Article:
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Proc Natl Acad Sci U S A. 2018 Jun 26;115(26):6727-6732. doi: 10.1073/pnas.1722219115. Epub 2018 Jun 11.

CHD4 and the NuRD complex directly control cardiac sarcomere formation.

Author information

1
Curriculum in Genetics and Molecular Biology, University of North Carolina at Chapel Hill, Chapel Hill, NC 27599.
2
University of North Carolina McAllister Heart Institute, University of North Carolina at Chapel Hill, Chapel Hill, NC 27599.
3
Lineberger Comprehensive Cancer Center, University of North Carolina at Chapel Hill, Chapel Hill, NC 27599.
4
Epigenetics and Stem Cell Biology Laboratory, National Institute of Environmental Health Sciences, Durham, NC 27709.
5
Department of Biology, University of North Carolina at Chapel Hill, Chapel Hill, NC 27599.
6
Department of Pediatrics, University of North Carolina at Chapel Hill, Chapel Hill, NC 27599.
7
Department of Genetics, University of North Carolina at Chapel Hill, Chapel Hill, NC 27599.
8
University of North Carolina McAllister Heart Institute, University of North Carolina at Chapel Hill, Chapel Hill, NC 27599; frank_conlon@med.unc.edu.

Abstract

Cardiac development relies on proper cardiomyocyte differentiation, including expression and assembly of cell-type-specific actomyosin subunits into a functional cardiac sarcomere. Control of this process involves not only promoting expression of cardiac sarcomere subunits but also repressing expression of noncardiac myofibril paralogs. This level of transcriptional control requires broadly expressed multiprotein machines that modify and remodel the chromatin landscape to restrict transcription machinery access. Prominent among these is the nucleosome remodeling and deacetylase (NuRD) complex, which includes the catalytic core subunit CHD4. Here, we demonstrate that direct CHD4-mediated repression of skeletal and smooth muscle myofibril isoforms is required for normal cardiac sarcomere formation, function, and embryonic survival early in gestation. Through transcriptomic and genome-wide analyses of CHD4 localization, we identified unique CHD4 binding sites in smooth muscle myosin heavy chain, fast skeletal α-actin, and the fast skeletal troponin complex genes. We further demonstrate that in the absence of CHD4, cardiomyocytes in the developing heart form a hybrid muscle cell that contains cardiac, skeletal, and smooth muscle myofibril components. These misexpressed paralogs intercalate into the nascent cardiac sarcomere to disrupt sarcomere formation and cause impaired cardiac function in utero. These results demonstrate the genomic and physiological requirements for CHD4 in mammalian cardiac development.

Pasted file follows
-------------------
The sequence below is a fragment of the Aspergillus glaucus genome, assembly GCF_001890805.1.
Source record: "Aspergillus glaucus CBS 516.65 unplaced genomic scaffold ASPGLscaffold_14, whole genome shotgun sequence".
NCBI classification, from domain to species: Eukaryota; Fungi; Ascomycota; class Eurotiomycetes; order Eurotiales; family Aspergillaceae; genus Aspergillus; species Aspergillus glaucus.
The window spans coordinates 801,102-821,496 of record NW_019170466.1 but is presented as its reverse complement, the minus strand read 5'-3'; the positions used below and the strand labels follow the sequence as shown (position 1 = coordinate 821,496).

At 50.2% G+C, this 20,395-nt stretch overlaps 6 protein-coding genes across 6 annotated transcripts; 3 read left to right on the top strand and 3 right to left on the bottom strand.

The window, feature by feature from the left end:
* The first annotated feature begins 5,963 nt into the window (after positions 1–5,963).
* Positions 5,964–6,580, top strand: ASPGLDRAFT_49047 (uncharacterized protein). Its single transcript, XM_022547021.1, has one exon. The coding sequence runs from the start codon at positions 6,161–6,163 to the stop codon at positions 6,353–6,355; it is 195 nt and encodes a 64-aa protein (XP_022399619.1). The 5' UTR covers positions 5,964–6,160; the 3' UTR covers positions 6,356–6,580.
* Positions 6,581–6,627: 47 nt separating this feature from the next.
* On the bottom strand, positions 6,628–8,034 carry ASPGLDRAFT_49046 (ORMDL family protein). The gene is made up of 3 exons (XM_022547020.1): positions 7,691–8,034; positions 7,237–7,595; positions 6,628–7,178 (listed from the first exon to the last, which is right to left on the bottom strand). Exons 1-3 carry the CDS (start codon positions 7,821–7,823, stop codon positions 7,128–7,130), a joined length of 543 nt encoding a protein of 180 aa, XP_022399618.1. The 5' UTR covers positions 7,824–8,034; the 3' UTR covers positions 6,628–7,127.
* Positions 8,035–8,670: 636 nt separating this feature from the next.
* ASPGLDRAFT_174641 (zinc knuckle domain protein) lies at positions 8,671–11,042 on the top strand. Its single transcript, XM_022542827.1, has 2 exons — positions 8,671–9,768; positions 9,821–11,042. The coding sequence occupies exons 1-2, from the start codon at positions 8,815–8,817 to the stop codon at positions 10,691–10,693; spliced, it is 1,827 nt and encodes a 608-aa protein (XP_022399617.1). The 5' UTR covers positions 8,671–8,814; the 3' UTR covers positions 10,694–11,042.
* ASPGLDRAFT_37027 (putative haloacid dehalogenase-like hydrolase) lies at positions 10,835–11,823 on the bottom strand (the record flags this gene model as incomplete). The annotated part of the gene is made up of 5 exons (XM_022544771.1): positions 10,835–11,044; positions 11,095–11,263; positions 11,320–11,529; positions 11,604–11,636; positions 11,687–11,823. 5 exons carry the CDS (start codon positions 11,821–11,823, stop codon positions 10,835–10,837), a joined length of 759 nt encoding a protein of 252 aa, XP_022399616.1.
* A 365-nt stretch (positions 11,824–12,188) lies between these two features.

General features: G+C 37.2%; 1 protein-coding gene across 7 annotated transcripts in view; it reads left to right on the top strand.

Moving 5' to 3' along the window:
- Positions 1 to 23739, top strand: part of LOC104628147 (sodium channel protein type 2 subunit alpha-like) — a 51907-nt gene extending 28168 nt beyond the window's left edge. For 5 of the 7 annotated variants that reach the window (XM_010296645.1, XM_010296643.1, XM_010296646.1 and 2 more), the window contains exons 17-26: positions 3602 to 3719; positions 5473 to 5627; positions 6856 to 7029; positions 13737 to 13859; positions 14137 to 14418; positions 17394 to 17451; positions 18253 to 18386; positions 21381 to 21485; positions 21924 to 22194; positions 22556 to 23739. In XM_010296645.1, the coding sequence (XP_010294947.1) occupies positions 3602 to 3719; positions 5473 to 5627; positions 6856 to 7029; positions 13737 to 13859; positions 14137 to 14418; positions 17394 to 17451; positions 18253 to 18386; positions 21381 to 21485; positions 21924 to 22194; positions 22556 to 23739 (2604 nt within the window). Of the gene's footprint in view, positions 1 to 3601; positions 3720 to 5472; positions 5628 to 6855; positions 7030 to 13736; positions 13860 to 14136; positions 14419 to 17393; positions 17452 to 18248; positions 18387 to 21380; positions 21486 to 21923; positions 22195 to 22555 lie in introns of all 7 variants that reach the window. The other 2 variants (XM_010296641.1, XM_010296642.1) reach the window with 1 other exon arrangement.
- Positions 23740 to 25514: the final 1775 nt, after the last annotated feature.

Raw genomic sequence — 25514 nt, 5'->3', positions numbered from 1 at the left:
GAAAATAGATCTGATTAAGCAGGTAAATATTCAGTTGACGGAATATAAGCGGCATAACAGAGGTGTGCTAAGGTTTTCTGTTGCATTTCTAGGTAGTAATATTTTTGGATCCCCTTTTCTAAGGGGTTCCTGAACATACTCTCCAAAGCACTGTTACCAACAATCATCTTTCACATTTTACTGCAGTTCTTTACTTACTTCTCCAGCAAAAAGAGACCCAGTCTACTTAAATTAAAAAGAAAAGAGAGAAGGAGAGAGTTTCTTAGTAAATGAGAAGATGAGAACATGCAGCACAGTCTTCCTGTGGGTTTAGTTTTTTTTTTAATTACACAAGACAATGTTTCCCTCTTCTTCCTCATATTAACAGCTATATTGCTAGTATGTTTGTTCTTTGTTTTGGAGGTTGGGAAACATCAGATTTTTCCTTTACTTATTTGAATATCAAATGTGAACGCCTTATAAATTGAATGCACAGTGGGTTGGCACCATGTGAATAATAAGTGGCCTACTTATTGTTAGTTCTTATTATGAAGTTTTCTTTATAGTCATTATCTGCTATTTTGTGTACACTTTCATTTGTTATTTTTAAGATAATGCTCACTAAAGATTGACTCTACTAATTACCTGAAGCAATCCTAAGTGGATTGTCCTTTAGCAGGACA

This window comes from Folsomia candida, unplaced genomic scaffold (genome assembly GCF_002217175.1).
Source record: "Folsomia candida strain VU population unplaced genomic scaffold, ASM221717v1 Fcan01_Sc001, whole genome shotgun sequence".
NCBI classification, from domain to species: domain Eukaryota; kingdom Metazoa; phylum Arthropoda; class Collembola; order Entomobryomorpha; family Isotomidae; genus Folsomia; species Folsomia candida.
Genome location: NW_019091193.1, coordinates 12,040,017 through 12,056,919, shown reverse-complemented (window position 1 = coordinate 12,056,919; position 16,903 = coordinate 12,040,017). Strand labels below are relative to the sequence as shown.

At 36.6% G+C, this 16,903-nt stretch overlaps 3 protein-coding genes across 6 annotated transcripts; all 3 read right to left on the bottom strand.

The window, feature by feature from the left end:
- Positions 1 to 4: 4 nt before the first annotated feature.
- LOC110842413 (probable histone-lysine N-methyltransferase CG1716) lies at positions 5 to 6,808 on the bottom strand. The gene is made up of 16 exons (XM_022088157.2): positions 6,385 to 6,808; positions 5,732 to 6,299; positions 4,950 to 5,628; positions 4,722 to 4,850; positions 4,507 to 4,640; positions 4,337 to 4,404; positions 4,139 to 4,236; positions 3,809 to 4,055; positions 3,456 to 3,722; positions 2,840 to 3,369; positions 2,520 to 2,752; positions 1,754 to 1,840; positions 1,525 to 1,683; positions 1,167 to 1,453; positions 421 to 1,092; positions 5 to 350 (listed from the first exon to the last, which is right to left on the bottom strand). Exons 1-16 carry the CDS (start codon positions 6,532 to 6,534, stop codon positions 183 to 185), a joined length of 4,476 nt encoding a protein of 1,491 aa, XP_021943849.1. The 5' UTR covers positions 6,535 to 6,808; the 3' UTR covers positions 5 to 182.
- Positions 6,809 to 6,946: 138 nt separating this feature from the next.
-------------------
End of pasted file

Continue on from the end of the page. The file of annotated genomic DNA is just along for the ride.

KEYWORDS:

chromatin; congenital heart disease; heart; nucleosome remodeling and deacetylase complex; sarcomere

PMID:
29891665
PMCID:
PMC6042121
DOI:
10.1073/pnas.1722219115
[Indexed for MEDLINE]
Free PMC Article

Conflict of interest statement

The authors declare no conflict of interest.

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